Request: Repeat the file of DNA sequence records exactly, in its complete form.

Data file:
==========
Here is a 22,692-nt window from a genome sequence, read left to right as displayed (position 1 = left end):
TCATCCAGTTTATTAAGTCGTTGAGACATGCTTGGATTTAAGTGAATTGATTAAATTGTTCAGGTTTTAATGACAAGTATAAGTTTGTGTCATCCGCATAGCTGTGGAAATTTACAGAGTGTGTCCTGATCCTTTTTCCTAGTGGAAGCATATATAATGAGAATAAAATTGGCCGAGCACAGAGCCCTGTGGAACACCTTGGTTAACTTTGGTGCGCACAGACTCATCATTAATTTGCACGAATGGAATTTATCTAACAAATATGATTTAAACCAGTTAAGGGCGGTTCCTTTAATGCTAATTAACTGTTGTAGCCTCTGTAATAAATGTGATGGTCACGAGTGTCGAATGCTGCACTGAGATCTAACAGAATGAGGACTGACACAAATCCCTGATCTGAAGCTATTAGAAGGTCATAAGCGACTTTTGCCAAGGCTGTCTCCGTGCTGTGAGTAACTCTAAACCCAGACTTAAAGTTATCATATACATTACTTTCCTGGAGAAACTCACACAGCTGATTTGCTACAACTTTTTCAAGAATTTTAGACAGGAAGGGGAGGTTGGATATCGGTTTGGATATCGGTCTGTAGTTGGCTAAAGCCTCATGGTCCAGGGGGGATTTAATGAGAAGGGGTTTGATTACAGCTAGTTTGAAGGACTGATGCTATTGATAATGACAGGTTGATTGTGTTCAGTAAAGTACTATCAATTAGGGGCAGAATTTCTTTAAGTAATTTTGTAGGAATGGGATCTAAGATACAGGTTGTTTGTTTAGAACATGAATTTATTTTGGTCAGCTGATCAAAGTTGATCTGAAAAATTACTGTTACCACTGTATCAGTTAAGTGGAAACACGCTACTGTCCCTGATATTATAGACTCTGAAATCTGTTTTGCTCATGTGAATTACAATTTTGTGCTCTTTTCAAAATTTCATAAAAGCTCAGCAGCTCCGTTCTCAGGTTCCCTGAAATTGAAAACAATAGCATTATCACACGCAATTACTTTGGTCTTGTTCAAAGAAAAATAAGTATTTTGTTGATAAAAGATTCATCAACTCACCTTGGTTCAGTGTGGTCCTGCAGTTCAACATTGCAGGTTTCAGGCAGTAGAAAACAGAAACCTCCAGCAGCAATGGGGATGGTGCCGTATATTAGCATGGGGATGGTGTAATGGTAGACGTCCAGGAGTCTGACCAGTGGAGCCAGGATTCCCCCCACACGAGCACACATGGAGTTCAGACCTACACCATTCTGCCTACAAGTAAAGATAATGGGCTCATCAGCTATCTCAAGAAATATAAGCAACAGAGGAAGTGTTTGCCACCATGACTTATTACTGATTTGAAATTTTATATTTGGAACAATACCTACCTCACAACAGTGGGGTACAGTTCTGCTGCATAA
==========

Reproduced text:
Here is a 22,692-nt window from a genome sequence, read left to right as displayed (position 1 = left end):
TCATCCAGTTTATTAAGTCGTTGAGACATGCTTGGATTTAAGTGAATTGATTAAATTGTTCAGGTTTTAATGACAAGTATAAGTTTGTGTCATCCGCATAGCTGTGGAAATTTACAGAGTGTGTCCTGATCCTTTTTCCTAGTGGAAGCATATATAATGAGAATAAAATTGGCCGAGCACAGAGCCCTGTGGAACACCTTGGTTAACTTTGGTGCGCACAGACTCATCATTAATTTGCACGAATGGAATTTATCTAACAAATATGATTTAAACCAGTTAAGGGCGGTTCCTTTAATGCTAATTAACTGTTGTAGCCTCTGTAATAAATGTGATGGTCACGAGTGTCGAATGCTGCACTGAGATCTAACAGAATGAGGACTGACACAAATCCCTGATCTGAAGCTATTAGAAGGTCATAAGCGACTTTTGCCAAGGCTGTCTCCGTGCTGTGAGTAACTCTAAACCCAGACTTAAAGTTATCATATACATTACTTTCCTGGAGAAACTCACACAGCTGATTTGCTACAACTTTTTCAAGAATTTTAGACAGGAAGGGGAGGTTGGATATCGGTTTGGATATCGGTCTGTAGTTGGCTAAAGCCTCATGGTCCAGGGGGGATTTAATGAGAAGGGGTTTGATTACAGCTAGTTTGAAGGACTGATGCTATTGATAATGACAGGTTGATTGTGTTCAGTAAAGTACTATCAATTAGGGGCAGAATTTCTTTAAGTAATTTTGTAGGAATGGGATCTAAGATACAGGTTGTTTGTTTAGAACATGAATTTATTTTGGTCAGCTGATCAAAGTTGATCTGAAAAATTACTGTTACCACTGTATCAGTTAAGTGGAAACACGCTACTGTCCCTGATATTATAGACTCTGAAATCTGTTTTGCTCATGTGAATTACAATTTTGTGCTCTTTTCAAAATTTCATAAAAGCTCAGCAGCTCCGTTCTCAGGTTCCCTGAAATTGAAAACAATAGCATTATCACACGCAATTACTTTGGTCTTGTTCAAAGAAAAATAAGTATTTTGTTGATAAAAGATTCATCAACTCACCTTGGTTCAGTGTGGTCCTGCAGTTCAACATTGCAGGTTTCAGGCAGTAGAAAACAGAAACCTCCAGCAGCAATGGGGATGGTGCCGTATATTAGCATGGGGATGGTGTAATGGTAGACGTCCAGGAGTCTGACCAGTGGAGCCAGGATTCCCCCCACACGAGCACACATGGAGTTCAGACCTACACCATTCTGCCTACAAGTAAAGATAATGGGCTCATCAGCTATCTCAAGAAATATAAGCAACAGAGGAAGTGTTTGCCACCATGACTTATTACTGATTTGAAATTTTATATTTGGAACAATACCTACCTCACAACAGTGGGGTACAGTTCTGCTGCATAA